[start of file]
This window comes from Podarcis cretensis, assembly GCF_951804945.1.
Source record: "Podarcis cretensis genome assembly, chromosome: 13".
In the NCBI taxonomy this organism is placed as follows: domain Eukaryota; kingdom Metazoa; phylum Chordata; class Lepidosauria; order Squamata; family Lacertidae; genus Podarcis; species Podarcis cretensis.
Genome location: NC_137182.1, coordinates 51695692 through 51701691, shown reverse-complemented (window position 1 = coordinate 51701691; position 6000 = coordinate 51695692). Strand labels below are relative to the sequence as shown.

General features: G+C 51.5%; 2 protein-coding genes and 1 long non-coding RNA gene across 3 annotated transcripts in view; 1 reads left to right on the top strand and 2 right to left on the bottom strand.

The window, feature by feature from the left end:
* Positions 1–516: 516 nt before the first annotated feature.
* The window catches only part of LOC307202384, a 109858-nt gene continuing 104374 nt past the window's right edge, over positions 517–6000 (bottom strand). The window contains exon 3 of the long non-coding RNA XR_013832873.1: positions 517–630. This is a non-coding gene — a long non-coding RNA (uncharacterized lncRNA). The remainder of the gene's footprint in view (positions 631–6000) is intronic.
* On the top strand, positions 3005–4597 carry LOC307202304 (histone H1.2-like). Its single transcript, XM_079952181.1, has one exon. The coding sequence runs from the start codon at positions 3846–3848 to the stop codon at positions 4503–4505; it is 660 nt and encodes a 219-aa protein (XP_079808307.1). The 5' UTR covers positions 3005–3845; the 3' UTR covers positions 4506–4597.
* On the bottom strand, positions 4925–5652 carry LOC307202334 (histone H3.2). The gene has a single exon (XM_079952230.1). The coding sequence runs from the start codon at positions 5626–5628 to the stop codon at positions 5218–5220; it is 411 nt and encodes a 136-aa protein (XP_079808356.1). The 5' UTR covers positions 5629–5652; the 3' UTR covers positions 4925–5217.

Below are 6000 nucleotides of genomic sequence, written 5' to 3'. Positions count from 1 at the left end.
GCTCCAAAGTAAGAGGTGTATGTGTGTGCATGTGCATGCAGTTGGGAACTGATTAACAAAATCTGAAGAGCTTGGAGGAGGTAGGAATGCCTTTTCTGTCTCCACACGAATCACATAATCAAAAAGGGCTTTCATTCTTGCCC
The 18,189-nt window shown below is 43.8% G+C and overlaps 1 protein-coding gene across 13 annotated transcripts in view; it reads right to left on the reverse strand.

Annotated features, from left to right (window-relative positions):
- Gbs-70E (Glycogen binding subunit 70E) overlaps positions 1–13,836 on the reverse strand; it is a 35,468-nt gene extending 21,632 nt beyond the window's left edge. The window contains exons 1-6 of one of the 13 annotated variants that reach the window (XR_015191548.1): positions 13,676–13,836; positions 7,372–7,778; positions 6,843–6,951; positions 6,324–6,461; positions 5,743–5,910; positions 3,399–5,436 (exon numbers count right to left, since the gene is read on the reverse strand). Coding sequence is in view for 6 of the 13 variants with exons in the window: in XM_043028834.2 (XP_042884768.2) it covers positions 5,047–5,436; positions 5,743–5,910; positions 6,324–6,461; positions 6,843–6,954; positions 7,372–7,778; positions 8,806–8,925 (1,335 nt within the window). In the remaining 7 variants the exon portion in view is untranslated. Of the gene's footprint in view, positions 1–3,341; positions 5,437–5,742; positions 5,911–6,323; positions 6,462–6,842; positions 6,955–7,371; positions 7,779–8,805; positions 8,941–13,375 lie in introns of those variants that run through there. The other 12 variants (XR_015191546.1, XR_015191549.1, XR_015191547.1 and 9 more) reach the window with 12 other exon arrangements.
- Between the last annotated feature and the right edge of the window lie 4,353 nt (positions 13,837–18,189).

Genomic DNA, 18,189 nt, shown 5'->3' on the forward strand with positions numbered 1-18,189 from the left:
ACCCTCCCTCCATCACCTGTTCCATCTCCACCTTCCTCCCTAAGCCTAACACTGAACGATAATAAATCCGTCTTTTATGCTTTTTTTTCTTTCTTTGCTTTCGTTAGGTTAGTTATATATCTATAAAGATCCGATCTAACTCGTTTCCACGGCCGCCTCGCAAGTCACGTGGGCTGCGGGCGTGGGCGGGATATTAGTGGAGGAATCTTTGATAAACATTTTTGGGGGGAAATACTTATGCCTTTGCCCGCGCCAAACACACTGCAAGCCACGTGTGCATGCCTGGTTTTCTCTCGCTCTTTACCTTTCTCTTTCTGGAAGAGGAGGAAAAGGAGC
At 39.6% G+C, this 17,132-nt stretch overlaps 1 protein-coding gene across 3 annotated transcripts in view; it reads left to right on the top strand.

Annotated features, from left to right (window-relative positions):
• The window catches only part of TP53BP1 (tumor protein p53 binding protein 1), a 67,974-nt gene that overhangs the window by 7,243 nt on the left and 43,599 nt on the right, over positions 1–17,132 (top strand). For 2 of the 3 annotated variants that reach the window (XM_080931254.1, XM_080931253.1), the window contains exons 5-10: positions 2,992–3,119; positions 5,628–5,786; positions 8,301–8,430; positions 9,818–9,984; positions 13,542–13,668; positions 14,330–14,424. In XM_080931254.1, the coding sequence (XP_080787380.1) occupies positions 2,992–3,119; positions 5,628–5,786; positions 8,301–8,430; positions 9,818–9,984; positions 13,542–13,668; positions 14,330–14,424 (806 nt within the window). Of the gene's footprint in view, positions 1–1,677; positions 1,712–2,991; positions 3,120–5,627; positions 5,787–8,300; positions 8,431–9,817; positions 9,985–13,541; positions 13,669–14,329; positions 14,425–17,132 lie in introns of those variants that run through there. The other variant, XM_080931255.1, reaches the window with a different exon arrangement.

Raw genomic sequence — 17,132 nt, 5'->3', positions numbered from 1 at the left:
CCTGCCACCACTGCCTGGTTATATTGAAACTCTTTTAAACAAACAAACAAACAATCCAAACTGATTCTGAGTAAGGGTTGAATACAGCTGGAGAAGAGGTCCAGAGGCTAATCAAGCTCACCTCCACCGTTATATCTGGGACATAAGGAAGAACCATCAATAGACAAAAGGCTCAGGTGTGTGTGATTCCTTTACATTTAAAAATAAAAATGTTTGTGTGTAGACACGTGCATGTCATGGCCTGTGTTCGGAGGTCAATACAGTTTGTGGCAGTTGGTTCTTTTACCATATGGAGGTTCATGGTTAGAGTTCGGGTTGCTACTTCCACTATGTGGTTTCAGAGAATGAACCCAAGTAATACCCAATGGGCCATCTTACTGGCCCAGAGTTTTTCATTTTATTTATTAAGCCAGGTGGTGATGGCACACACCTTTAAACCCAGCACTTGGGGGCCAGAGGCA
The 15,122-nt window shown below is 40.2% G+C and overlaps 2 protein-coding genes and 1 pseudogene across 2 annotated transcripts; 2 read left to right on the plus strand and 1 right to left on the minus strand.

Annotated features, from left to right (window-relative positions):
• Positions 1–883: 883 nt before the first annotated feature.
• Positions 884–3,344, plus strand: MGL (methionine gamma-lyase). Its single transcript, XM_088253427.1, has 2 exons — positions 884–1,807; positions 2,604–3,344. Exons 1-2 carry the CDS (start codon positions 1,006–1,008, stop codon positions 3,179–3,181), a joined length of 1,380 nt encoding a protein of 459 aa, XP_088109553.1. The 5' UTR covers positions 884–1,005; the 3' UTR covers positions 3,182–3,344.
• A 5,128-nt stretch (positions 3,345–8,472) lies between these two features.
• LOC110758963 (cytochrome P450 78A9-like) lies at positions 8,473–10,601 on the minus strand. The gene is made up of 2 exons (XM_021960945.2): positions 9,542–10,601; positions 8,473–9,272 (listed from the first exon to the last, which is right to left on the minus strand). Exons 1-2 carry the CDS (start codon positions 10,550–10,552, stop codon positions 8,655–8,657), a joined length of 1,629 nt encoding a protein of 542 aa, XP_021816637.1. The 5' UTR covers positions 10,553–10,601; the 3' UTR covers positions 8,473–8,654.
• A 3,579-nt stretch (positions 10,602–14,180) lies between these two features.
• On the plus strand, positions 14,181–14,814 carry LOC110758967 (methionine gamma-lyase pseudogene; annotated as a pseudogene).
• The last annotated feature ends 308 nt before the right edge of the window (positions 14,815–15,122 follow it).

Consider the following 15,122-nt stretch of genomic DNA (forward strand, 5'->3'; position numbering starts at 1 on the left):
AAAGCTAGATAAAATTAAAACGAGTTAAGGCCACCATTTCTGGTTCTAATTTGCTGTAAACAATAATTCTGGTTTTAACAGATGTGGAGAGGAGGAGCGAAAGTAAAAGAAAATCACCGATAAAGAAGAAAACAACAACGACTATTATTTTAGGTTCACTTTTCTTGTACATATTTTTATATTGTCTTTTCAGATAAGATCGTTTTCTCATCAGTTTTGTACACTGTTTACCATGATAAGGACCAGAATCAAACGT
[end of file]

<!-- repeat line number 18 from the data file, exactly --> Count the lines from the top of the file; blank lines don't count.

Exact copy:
ACCCTCCCTCCATCACCTGTTCCATCTCCACCTTCCTCCCTAAGCCTAACACTGAACGATAATAAATCCGTCTTTTATGCTTTTTTTTCTTTCTTTGCTTTCGTTAGGTTAGTTATATATCTATAAAGATCCGATCTAACTCGTTTCCACGGCCGCCTCGCAAGTCACGTGGGCTGCGGGCGTGGGCGGGATATTAGTGGAGGAATCTTTGATAAACATTTTTGGGGGGAAATACTTATGCCTTTGCCCGCGCCAAACACACTGCAAGCCACGTGTGCATGCCTGGTTTTCTCTCGCTCTTTACCTTTCTCTTTCTGGAAGAGGAGGAAAAGGAGC